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. Last Updated: 07/27/2016

Federation Council Looks Over Comecon Site

MTThe council is considering a move to the former Comecon headquarters on Novy Arbat.
The Federation Council is house hunting.

Speaker Sergei Mironov has said the council's building on Bolshaya Dmitrovka is too cramped and forces each senator to share a 13-square-meter office, on average, with his or her assistants.

"It is not possible to work normally under such conditions," Mironov said earlier this month. "We need space for our new committees and commissions."

Unlike their predecessors -- regional governors and parliamentary speakers who made fleeting visits to the capital -- the 177 appointees to the reconfigured upper house of parliament work in Moscow full time and require additional space.

Mironov said a decision on a future home for the council would be made in the next few weeks, but it is unlikely any new space would be ready for a year to 1 1/2 years, Itar-Tass reported.

First Deputy Moscow Mayor Oleg Tolkachyov said Friday a site would be chosen by March 10.

One likely choice is the former Comecon headquarters at 36 Novy Arbat. The 30-story building was constructed in 1969 to house the Soviet bloc's Council for Mutual Economic Assistance. The high-rise stands next to the White House, which houses the government, and offers a good view of the Moscow River.

If the Federation Council wants to move in, it might have to bargain with the Moscow city government. In 1991, President Boris Yeltsin handed over the Comecon building -- along with the adjacent Mir hotel -- to the city government.

"Moscow has also invested quite a lot of money in the building," said Sergei Benediktov, general director of city-owned OAO Moskva-Kurs and an expert on division between federal and municipal property. "If it is taken away from City Hall then there should be compensation for the expenditure and for the losses in rents."

However, a spokeswoman for the Property Ministry said the complex remains federal property, adding that Yeltsin only gave City Hall the right to use the space. Nevertheless, she added that the agreement allocating the space to the Moscow city government could only be changed by the federal government.

The presidential property department has asked City Hall to vacate the Mir hotel.

Tolkachyov has said the Comecon building is not suitable for the senators, Interfax reported.

"It's too technically outdated for a solid organ such as the Federation Council," he said. "If it's really necessary to move into something new, then they should be looking at building that would serve them for the next 40 to 60 years."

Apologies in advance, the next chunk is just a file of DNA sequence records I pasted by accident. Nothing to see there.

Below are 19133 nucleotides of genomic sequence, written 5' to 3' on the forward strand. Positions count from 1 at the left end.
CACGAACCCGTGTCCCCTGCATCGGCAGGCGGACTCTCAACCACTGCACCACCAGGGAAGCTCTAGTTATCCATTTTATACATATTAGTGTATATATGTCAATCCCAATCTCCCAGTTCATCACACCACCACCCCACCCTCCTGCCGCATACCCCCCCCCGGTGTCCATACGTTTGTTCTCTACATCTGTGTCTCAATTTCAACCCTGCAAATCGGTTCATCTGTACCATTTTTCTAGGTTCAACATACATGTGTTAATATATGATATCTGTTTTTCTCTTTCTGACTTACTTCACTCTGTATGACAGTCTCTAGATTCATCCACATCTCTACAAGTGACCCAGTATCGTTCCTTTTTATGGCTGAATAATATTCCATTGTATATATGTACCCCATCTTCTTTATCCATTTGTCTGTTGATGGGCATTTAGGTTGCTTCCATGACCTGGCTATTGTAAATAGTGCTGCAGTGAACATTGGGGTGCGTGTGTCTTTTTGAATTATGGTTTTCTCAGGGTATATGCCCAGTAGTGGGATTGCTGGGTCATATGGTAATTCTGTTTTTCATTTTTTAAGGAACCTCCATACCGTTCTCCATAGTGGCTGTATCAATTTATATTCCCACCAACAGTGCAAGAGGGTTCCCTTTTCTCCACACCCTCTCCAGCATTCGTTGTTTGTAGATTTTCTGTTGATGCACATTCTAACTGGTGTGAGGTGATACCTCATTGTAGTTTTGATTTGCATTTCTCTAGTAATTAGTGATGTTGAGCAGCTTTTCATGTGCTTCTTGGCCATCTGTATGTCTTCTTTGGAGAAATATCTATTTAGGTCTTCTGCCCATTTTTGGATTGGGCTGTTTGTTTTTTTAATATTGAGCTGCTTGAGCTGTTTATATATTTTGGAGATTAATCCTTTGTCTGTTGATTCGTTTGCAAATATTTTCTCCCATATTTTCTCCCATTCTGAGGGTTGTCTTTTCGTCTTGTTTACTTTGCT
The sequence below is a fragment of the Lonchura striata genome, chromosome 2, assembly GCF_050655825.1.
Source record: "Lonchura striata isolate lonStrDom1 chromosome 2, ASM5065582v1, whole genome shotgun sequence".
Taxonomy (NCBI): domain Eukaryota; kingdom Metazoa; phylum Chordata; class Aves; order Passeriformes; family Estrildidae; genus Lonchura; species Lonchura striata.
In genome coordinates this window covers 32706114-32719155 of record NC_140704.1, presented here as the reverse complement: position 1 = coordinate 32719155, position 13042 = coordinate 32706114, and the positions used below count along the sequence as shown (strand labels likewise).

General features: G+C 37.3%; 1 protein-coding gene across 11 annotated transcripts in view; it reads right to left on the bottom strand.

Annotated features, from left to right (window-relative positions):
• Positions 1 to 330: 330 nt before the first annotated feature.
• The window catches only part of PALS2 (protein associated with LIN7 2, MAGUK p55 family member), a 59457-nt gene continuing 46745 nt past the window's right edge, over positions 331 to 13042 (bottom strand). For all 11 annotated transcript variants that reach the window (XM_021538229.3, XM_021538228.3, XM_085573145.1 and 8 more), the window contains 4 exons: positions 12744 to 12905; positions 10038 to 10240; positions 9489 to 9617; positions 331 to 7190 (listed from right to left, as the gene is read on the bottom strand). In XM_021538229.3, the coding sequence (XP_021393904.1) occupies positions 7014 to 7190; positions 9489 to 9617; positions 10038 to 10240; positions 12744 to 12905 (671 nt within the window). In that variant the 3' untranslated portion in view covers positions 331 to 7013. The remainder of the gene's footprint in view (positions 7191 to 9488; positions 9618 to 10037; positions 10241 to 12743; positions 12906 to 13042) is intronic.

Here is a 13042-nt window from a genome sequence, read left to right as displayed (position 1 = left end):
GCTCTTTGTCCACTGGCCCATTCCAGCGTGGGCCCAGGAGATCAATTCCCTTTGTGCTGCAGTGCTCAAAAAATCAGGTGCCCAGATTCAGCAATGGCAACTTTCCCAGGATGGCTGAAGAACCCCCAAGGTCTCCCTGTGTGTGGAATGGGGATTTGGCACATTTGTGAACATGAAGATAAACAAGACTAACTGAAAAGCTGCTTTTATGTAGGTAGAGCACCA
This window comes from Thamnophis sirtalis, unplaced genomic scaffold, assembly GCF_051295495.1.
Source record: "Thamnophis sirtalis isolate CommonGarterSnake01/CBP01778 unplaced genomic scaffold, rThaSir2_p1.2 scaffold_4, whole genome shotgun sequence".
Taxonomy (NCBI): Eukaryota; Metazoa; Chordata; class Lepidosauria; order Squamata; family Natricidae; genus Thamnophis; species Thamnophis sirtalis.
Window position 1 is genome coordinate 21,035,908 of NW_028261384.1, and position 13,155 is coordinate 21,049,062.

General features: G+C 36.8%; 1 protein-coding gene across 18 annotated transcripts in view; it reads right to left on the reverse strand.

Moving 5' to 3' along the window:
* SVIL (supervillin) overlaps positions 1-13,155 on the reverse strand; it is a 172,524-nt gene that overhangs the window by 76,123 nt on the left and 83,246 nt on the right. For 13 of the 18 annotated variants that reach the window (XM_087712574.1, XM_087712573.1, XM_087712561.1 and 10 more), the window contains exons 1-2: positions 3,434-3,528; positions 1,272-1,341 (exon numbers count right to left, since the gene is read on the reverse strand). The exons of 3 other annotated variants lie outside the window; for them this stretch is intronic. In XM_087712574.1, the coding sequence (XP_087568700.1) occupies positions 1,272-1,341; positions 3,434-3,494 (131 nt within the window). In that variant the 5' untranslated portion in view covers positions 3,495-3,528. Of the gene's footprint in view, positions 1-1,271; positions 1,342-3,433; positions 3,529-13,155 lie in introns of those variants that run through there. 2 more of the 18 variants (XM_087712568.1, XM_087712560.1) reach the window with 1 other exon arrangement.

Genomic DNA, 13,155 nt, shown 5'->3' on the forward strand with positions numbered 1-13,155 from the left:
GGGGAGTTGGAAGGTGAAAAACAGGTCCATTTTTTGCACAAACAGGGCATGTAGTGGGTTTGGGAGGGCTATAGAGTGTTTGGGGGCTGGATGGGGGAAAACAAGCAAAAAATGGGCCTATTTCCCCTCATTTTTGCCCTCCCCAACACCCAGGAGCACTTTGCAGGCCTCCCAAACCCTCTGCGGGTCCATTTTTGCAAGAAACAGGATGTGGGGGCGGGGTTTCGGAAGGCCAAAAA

Benediktov agreed. "The rooms are small and outdated," he said last week in a telephone interview. "Something needs to be done -- a capital reconstruction."

No comment was available from City Hall, but Komosmolskaya Pravda quoted an unnamed expert as saying that renovations would cost $25 million.

Mironov's spokeswoman, Lyudmila Fomicheva, said in a telephone interview that if an agreement is not reached with City Hall, the Federation Council does not intend to seize the building.

"The Federation Council will act only in accordance with the law," she said, adding that the future of the building would be discussed by Mironov and Moscow Mayor Yury Luzhkov.

The two men discussed a site for the Federation Council earlier this month, but the Comecon building was not included in the talks, Interfax reported.

Fomicheva said a special commission is studying five or six possible relocation sites, but she declined to name them. One of them is the Comecon building, but none are in St. Petersburg, she said, referring to persistent rumors that parliament is moving to the northern capital.

Deputy Mayor Iosif Ordzhonikidze said Wednesday at a news conference that the Federation Council was considering moving to Moskva-City or to a site on Kutuzovsky Prospekt that Swedish furniture retailer IKEA has been eyeing for its third Moscow store.

He added: "I don't see why [the site] should go to IKEA."

IKEA Russia chief Lennart Dahlgren said Wednesday in a telephone interview that the company was moving ahead with plans for the site and has the verbal approval of Luzhkov to use it.

The Federation Council's new building would have to cover at least 200,000 square meters and would cost $200 million to $250 million, with financing coming from investment backed by the current building or federal budget funds, Interfax reported.

Complicating the issue, City Hall intends to shift most of its bureaucrats to a "government quarter" in the Moskva-City project. It intends to pay for the new buildings by renting out the office space vacated in the move.

The Property Ministry spokeswoman said in a telephone interview that if space in the former Comecon building is rented to organizations that are not part of the city administration, then "in principle," it should be done only with the agreement of the ministry and the rent should go to the federal budget.